13 August 2020

Email Security Tips

By DICC Institute

New types of malware and increasingly sophisticated attack mechanisms by cybercriminals keep making headlines. For example, security experts are currently warning against fileless malware . The malicious code is not permanently saved on the affected system. Instead, it is reloaded in the working memory. There is no permanent copy on the end device. Common antivirus programs usually do not recognize this type of malware. Even if a company only allows explicitly approved applications via whitelisting, the fileless malware can be introduced and executed. If you want to know more about the how to implement complete e-mail security than join cyber security course in Delhi.

The problem is that in addition to new threats, there are also known sources of danger that many organizations are not addressing. This is not about the huge attacks, like the recent attack against Telegram that made headlines. Rather, most companies can be attacked today with relatively simple means, which increases the risk of falling victim to an attack. A particularly popular attack vector is the sending of contaminated e-mails – in combination with different mechanisms to harm companies.

The ESRA report  regularly checks the exposure of business emails from over 30,000 organizations worldwide. A total of over 232 million emails have been scanned in recent years. The current results come from an investigation in spring 2019. The research team publishes these every quarter in a report . The goal is to give organizations better in email-based attacks. The emails come as blind copies from organizations of different sizes and have been filtered there in advance by various security mechanisms. Nevertheless, it turns out that over eleven percent of all emails (more than 25 million) are damaged.

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Bad URLs and impersonation attacks not considered

Much of the unwanted email traffic is spam, 99.6 percent to be precise: more than one in ten messages received is junk. But you have to keep in mind that most companies have spam filters, so the number of emails sent is even higher. 24 908 981 unrecognized spam mails are a lot, but they have a positive message: the huge amount of advertising and junk mails are annoying, keep employees from working, but are not a direct danger at first.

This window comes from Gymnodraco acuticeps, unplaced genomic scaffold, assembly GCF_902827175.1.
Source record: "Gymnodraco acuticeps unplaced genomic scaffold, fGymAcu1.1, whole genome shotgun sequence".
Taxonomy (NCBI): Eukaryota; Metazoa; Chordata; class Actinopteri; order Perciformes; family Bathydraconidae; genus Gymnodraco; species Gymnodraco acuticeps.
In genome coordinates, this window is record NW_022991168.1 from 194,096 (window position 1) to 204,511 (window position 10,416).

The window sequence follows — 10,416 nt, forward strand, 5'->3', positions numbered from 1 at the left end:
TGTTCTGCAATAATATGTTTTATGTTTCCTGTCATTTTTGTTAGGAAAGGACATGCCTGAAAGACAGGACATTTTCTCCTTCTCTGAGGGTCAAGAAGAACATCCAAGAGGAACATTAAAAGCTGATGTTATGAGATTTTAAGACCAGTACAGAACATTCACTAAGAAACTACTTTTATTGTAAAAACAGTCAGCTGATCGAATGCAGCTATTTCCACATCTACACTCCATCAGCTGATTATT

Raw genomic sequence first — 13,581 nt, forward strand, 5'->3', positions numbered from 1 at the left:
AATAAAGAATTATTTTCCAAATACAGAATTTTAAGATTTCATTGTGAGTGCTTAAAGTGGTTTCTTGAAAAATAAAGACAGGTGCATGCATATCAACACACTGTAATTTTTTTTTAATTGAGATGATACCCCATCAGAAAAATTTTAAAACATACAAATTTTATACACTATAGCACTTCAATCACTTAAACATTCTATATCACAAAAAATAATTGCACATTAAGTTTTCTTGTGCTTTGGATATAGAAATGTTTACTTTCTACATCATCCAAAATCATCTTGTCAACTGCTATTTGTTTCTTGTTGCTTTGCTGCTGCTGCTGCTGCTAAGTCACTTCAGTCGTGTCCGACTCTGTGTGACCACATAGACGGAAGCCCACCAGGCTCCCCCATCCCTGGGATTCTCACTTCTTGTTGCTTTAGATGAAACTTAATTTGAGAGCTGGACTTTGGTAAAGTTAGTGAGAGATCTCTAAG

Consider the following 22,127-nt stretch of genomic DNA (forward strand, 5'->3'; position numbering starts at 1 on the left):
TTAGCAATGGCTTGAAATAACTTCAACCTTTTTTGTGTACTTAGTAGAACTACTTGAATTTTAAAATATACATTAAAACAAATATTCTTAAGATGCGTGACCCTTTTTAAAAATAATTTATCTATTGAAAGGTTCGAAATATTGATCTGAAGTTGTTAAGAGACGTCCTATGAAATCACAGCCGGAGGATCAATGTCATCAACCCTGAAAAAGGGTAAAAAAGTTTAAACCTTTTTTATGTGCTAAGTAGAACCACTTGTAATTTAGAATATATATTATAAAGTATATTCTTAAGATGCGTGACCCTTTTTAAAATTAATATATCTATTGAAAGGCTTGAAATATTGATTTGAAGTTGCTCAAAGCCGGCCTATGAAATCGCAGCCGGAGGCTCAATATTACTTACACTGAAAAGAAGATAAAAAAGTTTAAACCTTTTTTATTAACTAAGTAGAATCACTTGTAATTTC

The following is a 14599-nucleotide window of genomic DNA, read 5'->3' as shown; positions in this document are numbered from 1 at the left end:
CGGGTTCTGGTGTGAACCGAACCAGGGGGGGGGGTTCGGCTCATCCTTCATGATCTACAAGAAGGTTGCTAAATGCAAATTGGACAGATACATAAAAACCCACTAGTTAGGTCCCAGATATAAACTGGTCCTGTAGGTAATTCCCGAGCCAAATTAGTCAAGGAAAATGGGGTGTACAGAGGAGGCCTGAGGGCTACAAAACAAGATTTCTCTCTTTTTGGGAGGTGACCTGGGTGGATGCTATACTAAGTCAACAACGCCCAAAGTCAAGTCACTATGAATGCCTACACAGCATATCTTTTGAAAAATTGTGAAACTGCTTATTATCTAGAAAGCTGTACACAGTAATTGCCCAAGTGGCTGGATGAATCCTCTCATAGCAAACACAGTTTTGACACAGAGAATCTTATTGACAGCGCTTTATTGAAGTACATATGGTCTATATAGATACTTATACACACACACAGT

Around 26,713 emails were loaded with malware and made it into the companies’ networks. They were able to bypass the protective mechanisms and the success of an attack then depends only on the wrong mouse click. Memory-based malware in particular is not recognized. Technology alone cannot counter such dangers, so the last defense remains the awareness of users who recognize such threats – even if they have been classified as safe by the defense tools. The human factor is nevertheless critical, since 23,872 emails do not contain any real malware, but do contain dangerous file formats that can be misused by attackers (such as .exe, .src or .jsp).

The importance of user attention is particularly evident when you look at malicious emails that rely heavily on user interaction – not malicious code. In more than 53,753 cases, the reseacher was able to detect attacks with stolen identities. These are attacks that use contextual information. For example, the criminals pretend to be business partners, customers or members of the executive floor and send invoices or payment releases. However, no malware is used, but it is built solely on the cooperation of the victim.

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The number of such impersonation attacks is more than twice the number of emails contaminated with malware. The issue of CEO fraud in particular is a major problem, so the BKA even issued a specific warning. In addition, the amount of emails with tried URLs increases. A total of 463,546 different links were found that serve to reload malicious content after clicking on the victim’s devices.

E-mail is the main means of communication for companies

The Business Continuity Institute investigated the practical analysis of these areas in a survey. 369 IT decision-makers from 63 countries were asked about their priorities regarding data exchange and communication. An important part of the investigation revolved around the technology used. Almost all organizations (97 percent) provide employee email addresses as the primary means of communication. It is therefore logical that cybercriminals want to use the potential for themselves.

Almost all types of online crime are rolled out via email. Ransomware, Trojans, CEO fraud, spam, phishing, social engineering, malware, and even cryptominer use email as an attack vector – and unfortunately, successfully. As the perpetrators continue to refine their approach, individual security mechanisms no longer apply. The ESRA report makes it clear that a large amount of harmful content finds its way into companies.

In Germany, the Federal Office for Information Security (BSI), among other things, therefore advocates a general increase in the resilience of processes and comes back to this point in its current management report on IT security. Literally it says: “ The key factor resilience, which will become more and more important in the future, should become more important both for large companies and for SMEs. Incident training is an important factor here. “

Every company should ask the question: How resilient am I actually? Is there a coordinated security strategy that includes the workforce as well as technical measures? It is important that the employees are actively trained as a “Last Line of Defense” and involved in the defense. Because the danger of attacks is real.

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